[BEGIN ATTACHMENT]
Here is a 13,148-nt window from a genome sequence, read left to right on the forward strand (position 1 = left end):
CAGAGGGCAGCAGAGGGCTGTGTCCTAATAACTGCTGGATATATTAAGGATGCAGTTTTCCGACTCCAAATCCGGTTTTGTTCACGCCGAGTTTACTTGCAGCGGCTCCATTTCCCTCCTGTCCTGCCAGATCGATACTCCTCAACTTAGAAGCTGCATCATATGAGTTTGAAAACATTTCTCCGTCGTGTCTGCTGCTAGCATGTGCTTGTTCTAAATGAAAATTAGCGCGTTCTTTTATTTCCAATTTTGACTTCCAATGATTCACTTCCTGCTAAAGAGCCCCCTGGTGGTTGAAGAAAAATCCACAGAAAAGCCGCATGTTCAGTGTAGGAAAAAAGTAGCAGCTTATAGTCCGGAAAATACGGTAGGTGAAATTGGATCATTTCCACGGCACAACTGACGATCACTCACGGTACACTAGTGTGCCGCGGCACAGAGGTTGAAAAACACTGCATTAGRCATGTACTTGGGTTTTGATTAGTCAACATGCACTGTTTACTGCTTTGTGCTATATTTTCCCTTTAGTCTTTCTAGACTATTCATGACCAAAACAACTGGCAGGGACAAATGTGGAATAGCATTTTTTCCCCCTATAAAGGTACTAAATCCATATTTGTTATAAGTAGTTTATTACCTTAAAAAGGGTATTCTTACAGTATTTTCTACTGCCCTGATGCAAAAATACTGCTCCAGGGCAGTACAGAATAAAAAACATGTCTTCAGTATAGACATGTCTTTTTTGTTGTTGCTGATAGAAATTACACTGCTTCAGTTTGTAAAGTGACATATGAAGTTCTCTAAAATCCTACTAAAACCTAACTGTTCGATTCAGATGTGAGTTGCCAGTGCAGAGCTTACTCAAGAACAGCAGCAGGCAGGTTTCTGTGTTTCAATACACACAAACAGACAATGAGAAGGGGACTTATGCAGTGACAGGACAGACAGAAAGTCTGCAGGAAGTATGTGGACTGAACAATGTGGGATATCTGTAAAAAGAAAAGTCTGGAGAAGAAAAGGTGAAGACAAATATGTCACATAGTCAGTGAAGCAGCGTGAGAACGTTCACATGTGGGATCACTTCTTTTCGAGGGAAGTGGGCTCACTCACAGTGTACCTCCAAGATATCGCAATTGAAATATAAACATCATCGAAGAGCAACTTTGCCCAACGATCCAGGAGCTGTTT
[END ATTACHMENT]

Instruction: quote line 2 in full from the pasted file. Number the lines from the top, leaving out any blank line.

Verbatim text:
CAGAGGGCAGCAGAGGGCTGTGTCCTAATAACTGCTGGATATATTAAGGATGCAGTTTTCCGACTCCAAATCCGGTTTTGTTCACGCCGAGTTTACTTGCAGCGGCTCCATTTCCCTCCTGTCCTGCCAGATCGATACTCCTCAACTTAGAAGCTGCATCATATGAGTTTGAAAACATTTCTCCGTCGTGTCTGCTGCTAGCATGTGCTTGTTCTAAATGAAAATTAGCGCGTTCTTTTATTTCCAATTTTGACTTCCAATGATTCACTTCCTGCTAAAGAGCCCCCTGGTGGTTGAAGAAAAATCCACAGAAAAGCCGCATGTTCAGTGTAGGAAAAAAGTAGCAGCTTATAGTCCGGAAAATACGGTAGGTGAAATTGGATCATTTCCACGGCACAACTGACGATCACTCACGGTACACTAGTGTGCCGCGGCACAGAGGTTGAAAAACACTGCATTAGRCATGTACTTGGGTTTTGATTAGTCAACATGCACTGTTTACTGCTTTGTGCTATATTTTCCCTTTAGTCTTTCTAGACTATTCATGACCAAAACAACTGGCAGGGACAAATGTGGAATAGCATTTTTTCCCCCTATAAAGGTACTAAATCCATATTTGTTATAAGTAGTTTATTACCTTAAAAAGGGTATTCTTACAGTATTTTCTACTGCCCTGATGCAAAAATACTGCTCCAGGGCAGTACAGAATAAAAAACATGTCTTCAGTATAGACATGTCTTTTTTGTTGTTGCTGATAGAAATTACACTGCTTCAGTTTGTAAAGTGACATATGAAGTTCTCTAAAATCCTACTAAAACCTAACTGTTCGATTCAGATGTGAGTTGCCAGTGCAGAGCTTACTCAAGAACAGCAGCAGGCAGGTTTCTGTGTTTCAATACACACAAACAGACAATGAGAAGGGGACTTATGCAGTGACAGGACAGACAGAAAGTCTGCAGGAAGTATGTGGACTGAACAATGTGGGATATCTGTAAAAAGAAAAGTCTGGAGAAGAAAAGGTGAAGACAAATATGTCACATAGTCAGTGAAGCAGCGTGAGAACGTTCACATGTGGGATCACTTCTTTTCGAGGGAAGTGGGCTCACTCACAGTGTACCTCCAAGATATCGCAATTGAAATATAAACATCATCGAAGAGCAACTTTGCCCAACGATCCAGGAGCTGTTT